menachem begin heritage center.
(photo credit: iTravelJerusalem)
When prime minister Menachem Begin gave the order for the Israel Air Force to bomb the Osirak nuclear reactor 17 km. southwest of Baghdad on June 7, 1981, he made the decision despite strong opposition from the heads of the Mossad and IDF intelligence and from opposition leader Shimon Peres.
The mission, code-named Operation Opera, was a dangerous undertaking, requiring IAF planes to fly more than 1,600 km. over Jordan, Saudi Arabia and Iraq, and success was by no means certain. Nevertheless, Begin gave the okay, and Iraqi president Saddam Hussein’s nuclear reactor was destroyed. Mossad director Yitzhak Hofi and Military Intelligence chief Maj.- Gen. Yehoshua Saguy later said they were wrong and Begin was right.
To commemorate the 30th anniversary of the raid, the Menachem Begin Heritage Center (www.begincenter.org.il/en) in Jerusalem will unveil an exhibit about the operation on Monday at 7 p.m. The exhibit will include information about the reactor’s construction and Iraq’s collaboration with France in that respect, as well as Israeli diplomatic efforts to prevent the reactor’s completion.
Details about undercover Mossad operations to halt the reactor’s construction – assassinations of nuclear scientists working at the facility and the bombing of a French warehouse storing a reactor part about to be shipped to Iraq – will also be on display, along with information about the international community’s condemnation of Israel at the time and the praise Begin received 10 years later during the First Gulf War.
Current air force commander Maj.-Gen. Ido Nechushtan; David Ivry, who led the IAF during Operation Opera; Arye Naor, the then-cabinet secretary; and Deputy Prime Minister Dan Meridor, who succeeded Naor as cabinet secretary, will speak at the opening. Some of the former IAF pilots who participated in the raid will also attend.
The exhibit will remain at the Begin Heritage Center for one month before moving to IAF bases around the country.
Finding materials for the exhibit proved difficult because of the secret nature of the raid and all efforts and meetings connected to it, said Moshe Fuksman Shaal, deputy director of the Begin Heritage Center and curator of the exhibit.
Nevertheless, the center was able to use materials from its archives, such as photos and videos of Begin delivering speeches and photos of the UN meeting called after the mission was publicized.
The center also obtained the February 12, 1991, letter to Begin signed by 100 Knesset members, including political rivals of his such as Yitzhak Rabin, Motta Gur and Haim Bar-Lev, thanking him for his decision to bomb the Iraqi reactor (Peres refused to sign). The letter was written during The First Gulf War, when Iraq fired Scud missiles at Israel.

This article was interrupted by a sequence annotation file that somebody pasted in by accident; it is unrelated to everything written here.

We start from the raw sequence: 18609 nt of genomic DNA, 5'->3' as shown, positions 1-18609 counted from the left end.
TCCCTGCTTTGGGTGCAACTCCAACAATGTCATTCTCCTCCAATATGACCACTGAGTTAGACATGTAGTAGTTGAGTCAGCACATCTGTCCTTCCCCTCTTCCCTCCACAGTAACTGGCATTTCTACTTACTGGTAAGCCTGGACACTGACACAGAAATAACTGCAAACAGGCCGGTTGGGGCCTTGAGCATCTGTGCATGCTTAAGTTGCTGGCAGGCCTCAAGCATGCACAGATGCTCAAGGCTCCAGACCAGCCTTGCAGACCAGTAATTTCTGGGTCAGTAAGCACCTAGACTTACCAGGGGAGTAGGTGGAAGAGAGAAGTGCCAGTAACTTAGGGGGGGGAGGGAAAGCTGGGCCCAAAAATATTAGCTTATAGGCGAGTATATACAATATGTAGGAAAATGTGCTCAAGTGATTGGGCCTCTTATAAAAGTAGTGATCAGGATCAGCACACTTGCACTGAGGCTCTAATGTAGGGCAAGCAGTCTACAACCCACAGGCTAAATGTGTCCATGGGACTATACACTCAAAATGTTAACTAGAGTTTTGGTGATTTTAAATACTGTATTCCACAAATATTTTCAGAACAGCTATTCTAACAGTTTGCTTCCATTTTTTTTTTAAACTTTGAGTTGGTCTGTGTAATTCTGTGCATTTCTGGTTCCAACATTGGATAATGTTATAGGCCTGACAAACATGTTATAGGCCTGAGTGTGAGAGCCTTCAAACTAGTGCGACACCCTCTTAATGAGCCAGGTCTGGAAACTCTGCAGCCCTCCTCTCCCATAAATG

The center also filmed interviews with some of the pilots who took part in the mission, and received video footage of the attack from the IAF planes that were flown (one of the pilots who participated in the raid was Ilan Ramon, who later became Israel’s first astronaut and died in the space shuttle Columbia
disaster on February 1, 2003).
The Government Press Office gave the center photos of Begin’s meeting
with the pilots after the mission, and Ivry, who was later ambassador to
the US, provided a gift he received after the First Gulf War from vice
president Dick Cheney, who was defense secretary during the war. The
gift was a satellite photo of the destroyed Osirak reactor, with an
inscription thanking Israel and stating that the war might not have been
a success if not for the Israeli raid.
After the nuclear reactor was destroyed, Begin said that Israel would
never allow its enemies to acquire weapons of mass destruction, an idea
which came to be known as the “Begin Doctrine.” The doctrine is the
guiding principle behind the argument for preemptive military action
against Iran’s nuclear program. Israel reportedly bombed a nuclear reactor in Syria
in September 2007.
Begin believed one of the main lessons of the Holocaust was that people
who say they wish to annihilate the Jewish people must be taken
seriously, and that all means must be deployed to prevent them from
carrying out their objective, said his longtime friend and aide, Yechiel
Kadishai, (chairman of the public council that supervises the Begin
“These kinds of people still exist and we have to be careful when
dealing with them,” added Kadishai who mentioned Hamas leaders and
Iranian President Mahmoud Ahmadinejad as examples. “This attitude was
expressed by Menachem Begin on many occasions before this lifesaving